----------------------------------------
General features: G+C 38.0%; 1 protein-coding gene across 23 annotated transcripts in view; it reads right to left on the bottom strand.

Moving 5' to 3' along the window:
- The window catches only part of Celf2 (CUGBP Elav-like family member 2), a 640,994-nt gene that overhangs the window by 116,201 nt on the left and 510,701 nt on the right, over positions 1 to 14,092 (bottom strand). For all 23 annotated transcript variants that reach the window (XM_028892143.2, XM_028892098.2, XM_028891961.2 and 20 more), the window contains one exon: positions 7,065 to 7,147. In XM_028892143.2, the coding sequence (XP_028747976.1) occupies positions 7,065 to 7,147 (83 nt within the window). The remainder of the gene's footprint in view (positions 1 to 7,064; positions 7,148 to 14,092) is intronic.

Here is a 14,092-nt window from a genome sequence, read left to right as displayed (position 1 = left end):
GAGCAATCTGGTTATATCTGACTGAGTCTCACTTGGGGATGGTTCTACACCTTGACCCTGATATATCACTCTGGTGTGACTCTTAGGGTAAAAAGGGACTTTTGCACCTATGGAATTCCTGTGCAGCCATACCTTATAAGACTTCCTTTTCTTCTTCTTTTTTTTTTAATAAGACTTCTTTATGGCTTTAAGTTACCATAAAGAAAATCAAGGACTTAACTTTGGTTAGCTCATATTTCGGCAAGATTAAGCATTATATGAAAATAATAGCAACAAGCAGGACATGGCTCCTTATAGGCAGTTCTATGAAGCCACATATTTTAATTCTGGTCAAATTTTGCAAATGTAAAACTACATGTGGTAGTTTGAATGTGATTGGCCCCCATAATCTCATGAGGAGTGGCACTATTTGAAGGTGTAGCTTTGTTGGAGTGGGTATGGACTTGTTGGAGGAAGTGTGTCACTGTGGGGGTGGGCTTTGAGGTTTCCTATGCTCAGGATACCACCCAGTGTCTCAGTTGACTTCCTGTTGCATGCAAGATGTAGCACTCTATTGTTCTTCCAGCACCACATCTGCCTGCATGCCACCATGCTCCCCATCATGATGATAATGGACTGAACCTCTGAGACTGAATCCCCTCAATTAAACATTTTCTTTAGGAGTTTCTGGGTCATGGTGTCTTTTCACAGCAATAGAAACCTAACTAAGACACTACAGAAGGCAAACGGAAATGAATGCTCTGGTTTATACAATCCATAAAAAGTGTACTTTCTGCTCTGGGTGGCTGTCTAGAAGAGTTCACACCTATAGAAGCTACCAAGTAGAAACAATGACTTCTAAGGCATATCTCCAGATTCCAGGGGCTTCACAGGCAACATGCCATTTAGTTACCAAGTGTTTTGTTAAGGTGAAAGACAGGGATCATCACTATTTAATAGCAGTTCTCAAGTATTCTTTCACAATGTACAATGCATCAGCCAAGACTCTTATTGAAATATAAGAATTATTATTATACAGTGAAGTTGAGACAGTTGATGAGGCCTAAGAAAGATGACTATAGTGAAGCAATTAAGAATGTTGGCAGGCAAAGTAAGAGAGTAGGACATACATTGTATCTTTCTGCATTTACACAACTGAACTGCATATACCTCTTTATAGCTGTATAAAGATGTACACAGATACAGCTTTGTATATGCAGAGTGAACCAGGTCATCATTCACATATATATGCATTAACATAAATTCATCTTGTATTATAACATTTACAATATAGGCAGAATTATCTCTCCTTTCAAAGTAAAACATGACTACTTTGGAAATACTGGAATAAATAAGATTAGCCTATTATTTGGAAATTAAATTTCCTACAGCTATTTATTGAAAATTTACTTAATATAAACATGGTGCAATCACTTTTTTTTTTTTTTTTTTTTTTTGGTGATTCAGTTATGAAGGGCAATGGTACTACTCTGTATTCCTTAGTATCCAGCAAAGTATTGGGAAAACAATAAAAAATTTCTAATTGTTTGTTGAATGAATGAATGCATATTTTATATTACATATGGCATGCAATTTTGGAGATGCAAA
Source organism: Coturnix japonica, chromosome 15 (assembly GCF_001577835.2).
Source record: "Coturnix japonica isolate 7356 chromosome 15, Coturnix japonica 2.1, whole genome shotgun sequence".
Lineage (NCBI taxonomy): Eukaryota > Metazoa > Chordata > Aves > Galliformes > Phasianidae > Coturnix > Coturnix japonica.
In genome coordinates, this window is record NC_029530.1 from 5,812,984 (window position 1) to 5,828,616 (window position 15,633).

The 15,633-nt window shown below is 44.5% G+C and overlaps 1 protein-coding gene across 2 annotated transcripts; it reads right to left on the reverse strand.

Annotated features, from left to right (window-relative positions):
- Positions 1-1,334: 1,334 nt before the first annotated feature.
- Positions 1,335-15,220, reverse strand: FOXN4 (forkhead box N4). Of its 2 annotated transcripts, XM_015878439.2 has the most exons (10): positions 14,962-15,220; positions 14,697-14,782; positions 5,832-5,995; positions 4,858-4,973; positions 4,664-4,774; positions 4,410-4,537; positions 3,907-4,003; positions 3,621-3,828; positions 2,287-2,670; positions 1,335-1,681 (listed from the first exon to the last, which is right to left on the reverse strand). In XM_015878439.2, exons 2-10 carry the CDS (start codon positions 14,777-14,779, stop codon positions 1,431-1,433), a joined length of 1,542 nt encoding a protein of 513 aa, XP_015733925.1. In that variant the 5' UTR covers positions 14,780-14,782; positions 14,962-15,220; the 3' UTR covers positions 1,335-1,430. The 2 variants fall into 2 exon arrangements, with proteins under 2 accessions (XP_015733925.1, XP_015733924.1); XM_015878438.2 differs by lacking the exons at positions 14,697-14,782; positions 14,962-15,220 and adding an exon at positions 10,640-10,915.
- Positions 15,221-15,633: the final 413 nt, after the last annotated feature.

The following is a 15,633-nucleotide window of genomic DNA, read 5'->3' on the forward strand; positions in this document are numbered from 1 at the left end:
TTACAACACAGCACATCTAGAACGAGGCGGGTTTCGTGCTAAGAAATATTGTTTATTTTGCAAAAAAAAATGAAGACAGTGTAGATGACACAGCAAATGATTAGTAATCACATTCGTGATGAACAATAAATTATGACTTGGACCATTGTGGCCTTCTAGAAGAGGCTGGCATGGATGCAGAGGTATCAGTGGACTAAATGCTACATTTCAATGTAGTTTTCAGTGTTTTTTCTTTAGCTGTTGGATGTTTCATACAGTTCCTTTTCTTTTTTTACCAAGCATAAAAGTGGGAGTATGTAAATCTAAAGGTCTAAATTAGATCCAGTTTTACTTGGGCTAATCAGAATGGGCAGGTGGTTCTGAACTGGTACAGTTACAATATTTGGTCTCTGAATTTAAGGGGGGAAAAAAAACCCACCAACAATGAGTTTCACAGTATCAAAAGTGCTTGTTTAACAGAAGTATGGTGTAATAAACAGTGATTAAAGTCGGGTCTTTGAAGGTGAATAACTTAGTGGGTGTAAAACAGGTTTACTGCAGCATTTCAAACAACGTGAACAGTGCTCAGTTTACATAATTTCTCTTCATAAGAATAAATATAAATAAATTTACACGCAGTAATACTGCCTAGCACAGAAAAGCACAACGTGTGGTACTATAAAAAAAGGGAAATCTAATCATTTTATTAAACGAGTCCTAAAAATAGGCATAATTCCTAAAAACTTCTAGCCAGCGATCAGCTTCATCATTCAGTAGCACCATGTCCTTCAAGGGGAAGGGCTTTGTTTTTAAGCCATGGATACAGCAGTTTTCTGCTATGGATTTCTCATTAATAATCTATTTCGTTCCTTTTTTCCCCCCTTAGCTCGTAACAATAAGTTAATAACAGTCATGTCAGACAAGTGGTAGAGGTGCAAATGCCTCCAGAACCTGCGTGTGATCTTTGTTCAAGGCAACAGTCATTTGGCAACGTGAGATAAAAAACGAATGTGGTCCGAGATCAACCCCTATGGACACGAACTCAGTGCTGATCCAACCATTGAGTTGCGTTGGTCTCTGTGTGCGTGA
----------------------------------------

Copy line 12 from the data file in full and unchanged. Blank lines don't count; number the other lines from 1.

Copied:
- Positions 1-1,334: 1,334 nt before the first annotated feature.